David Spade is in the headlines, which is no small feat for the comedian and thespian, whose latest roles include the voice of Sparx, a dragonfly in the video game “The Legend of Spyro: A New Beginning” and the nay-saying employee in Capital One commercials. Why is he in the headlines? Because of a new role? Nope. Did he do something funny? Nope. Is he directing? Nope. David Spade is in the news thanks to his insightful socio-economic-political analysis. And Spade did what all great thinkers do when they must speak truth to power: he took to the Twitters and to the celebrity gossip think tank, or, technically, website, known as TMZ. On December 14th, Spade, of Saturday Night Live and less funny funny half of Chris Farley duo films Black Sheep and Tommy Boy former fame tweeted,
Why is Obama on Bear Grills trying to survive in the tundra? Isnt the idea to keep the prez alive? And why is he on a reality show?Wtf ?
Spade was referring to a special edition of the show Running Wild With Bear Grylls, (not “Grills” but I digress) in which President Barack Obama visits Alaska to witness, first hand, the effects of climate change. The President, the host of the show and nearly every news article and press release make the policy implications of the appearance extremely clear, by the way.
But Spade had a chance to offer a more nuanced less 140-character-bound critique of the intersection between media and politics on Sunday when he spoke to the celebrity gossip website TMZ outside of Craig’s, which is apparently, some fancy restaurant in LA:
“I criticized Obama because I thought, you know, a president should have a little more dignity than [pauses to come up with hilarious joke] I mean, I realize that Woodrow Wilson went on ‘Dancing with the Stars’ once, but what president’s doing reality shows? It just sounds weird to me, you know, it’s just too much.
I think that, you know,[pauses to come up with hilarious joke] Michelle Obama’s on ‘Ellen’ more than I am. I mean, what first lady – it’s just a new world, it’s just I’m not used to it, and they’re out [pauses to remember that word the kids are using today that means dehydrated]… It just seems a bit thirsty to me, that’s all.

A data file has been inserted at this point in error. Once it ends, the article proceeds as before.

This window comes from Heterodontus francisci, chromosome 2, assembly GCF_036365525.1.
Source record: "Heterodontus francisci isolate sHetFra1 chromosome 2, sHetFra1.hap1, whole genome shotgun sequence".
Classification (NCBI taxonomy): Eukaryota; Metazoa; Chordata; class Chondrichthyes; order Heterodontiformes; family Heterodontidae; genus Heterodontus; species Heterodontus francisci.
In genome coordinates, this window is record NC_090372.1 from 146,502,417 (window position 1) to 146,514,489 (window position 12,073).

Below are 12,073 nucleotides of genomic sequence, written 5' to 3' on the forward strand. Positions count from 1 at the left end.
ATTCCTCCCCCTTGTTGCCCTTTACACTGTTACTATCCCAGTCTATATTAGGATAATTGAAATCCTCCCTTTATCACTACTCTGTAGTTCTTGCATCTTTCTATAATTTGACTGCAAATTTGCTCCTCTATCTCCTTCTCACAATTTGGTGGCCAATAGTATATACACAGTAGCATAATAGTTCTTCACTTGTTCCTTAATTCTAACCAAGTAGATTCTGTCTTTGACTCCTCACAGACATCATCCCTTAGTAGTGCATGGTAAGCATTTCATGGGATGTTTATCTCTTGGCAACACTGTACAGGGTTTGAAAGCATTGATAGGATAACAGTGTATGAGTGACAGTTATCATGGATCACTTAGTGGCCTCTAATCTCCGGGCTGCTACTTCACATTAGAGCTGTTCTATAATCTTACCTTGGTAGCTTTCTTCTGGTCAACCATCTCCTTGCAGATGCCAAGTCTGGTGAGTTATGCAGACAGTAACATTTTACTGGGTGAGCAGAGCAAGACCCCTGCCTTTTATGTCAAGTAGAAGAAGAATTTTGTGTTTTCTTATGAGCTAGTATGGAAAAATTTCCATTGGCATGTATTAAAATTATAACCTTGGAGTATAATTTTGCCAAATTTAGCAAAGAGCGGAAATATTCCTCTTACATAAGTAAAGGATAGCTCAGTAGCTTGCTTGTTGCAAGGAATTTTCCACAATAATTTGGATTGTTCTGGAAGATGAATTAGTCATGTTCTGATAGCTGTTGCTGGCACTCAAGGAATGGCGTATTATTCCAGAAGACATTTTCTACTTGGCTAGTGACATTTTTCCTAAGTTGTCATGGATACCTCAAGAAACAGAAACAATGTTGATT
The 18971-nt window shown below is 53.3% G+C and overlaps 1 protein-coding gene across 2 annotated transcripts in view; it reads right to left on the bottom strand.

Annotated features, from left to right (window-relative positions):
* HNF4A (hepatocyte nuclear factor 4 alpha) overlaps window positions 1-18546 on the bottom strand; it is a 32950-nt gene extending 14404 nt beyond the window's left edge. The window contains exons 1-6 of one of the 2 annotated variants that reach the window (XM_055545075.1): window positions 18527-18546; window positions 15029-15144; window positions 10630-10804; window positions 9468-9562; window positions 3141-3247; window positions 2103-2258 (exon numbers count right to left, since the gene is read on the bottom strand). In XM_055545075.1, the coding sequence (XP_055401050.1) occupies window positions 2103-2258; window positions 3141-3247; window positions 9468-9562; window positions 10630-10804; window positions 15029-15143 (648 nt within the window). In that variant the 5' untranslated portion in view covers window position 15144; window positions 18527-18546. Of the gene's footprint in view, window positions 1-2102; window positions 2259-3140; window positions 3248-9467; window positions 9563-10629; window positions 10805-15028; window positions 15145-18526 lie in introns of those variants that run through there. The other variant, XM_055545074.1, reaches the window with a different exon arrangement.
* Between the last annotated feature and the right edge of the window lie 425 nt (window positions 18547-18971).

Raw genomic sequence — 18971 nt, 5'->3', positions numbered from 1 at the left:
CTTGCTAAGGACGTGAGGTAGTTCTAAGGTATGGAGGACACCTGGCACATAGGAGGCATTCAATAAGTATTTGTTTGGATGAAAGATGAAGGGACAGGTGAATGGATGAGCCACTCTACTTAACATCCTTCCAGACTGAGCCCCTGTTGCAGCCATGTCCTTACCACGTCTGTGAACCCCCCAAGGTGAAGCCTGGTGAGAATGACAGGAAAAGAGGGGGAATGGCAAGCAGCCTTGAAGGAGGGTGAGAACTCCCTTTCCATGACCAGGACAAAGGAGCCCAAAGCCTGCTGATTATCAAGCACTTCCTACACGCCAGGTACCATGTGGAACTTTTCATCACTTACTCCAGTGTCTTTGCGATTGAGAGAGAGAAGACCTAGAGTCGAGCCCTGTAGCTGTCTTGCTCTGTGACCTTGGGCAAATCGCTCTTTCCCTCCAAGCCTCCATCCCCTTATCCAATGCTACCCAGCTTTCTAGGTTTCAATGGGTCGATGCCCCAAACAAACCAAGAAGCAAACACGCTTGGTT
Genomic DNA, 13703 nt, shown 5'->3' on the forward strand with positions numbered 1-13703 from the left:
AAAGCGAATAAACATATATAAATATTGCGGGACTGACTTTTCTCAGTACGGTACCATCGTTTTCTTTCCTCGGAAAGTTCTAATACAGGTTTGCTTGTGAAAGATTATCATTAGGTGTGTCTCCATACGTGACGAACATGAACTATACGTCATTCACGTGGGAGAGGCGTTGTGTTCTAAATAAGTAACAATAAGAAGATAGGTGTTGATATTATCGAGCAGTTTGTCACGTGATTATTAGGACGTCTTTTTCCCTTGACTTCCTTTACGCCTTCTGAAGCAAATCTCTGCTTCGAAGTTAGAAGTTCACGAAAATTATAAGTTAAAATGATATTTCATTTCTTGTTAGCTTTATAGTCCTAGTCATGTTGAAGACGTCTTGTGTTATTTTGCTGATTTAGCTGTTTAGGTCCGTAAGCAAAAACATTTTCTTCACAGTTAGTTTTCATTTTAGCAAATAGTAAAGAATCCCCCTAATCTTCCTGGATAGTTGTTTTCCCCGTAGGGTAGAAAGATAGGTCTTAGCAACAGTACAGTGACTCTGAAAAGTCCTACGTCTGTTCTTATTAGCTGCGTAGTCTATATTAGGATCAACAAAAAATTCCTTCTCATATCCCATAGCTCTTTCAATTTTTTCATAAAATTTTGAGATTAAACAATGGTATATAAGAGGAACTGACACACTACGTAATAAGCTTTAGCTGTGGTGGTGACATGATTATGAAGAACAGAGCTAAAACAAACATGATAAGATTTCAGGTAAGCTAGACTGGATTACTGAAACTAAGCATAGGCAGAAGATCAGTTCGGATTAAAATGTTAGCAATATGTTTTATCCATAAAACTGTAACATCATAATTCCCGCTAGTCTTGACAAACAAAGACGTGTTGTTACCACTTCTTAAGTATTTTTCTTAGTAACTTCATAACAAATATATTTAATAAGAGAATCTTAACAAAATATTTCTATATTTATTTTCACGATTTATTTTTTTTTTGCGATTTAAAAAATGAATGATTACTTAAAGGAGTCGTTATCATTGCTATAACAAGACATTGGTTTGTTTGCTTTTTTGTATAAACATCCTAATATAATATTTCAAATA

I think they’re gonna do fine but they’re sorta plotting [is thinking so hard that he leaves out preposition ‘for’] after the White House.
Like, he’s on GQ – I’m like, leave that to Bradley Cooper. You don’t need to go – the president, you’re above all of us, you’re above stars, you’re above everything. When he’s trying to get in the mix, like, I want to present at the MTV Awards – all right guy, you got it, relax.
Spade’s commentary was so thought-provoking, I had to share some of my own thoughts and questions.
- Are you, David Spade, for whatever reason, under the impression that anyone turns to you when looking for sociological critiques on the intersection of media and politics?
- If not, are you, David Spade, for whatever reason, under the impression that what you said had any comedic value?
- If not, are you, David Spade, for whatever reason, under the impression that you’re not engaging in embarrassingly transparent behavior which only serves to communicate the extent of your own insecurity?
- Did you, for example, realize how petty, jealous and overcompensating you sounded when you complained that The First Lady had appeared on Ellen more frequently than you? Do you think that reflects more on the relationship between the Obamas and television? Or do you think it has anything to do with your feelings about not being invited to appear on talk shows? Do you keep an official tally of The First lady’s Ellen appearances? Is it an Excel document?
- Did you realize how unaware and wounded you sounded when you said, “It’s a new world. I’m not used to it”? What is it that’s new for you? What is it that you’re not used to? An attractive and relatable presidential couple? Or your own career failures?
- Who do you think comes off as thirsty? The Obamas? Or the formerly successful comedian and actor who nobody younger than me can identify by name?
- What if you rewrote what you said like this? “but what
president’swashed up comedian’s doing reality showspolitical reporting for TMZ? it’s just a new world, it’s just I’m not used to it… ItI just seems a bit thirsty to me, that’s all.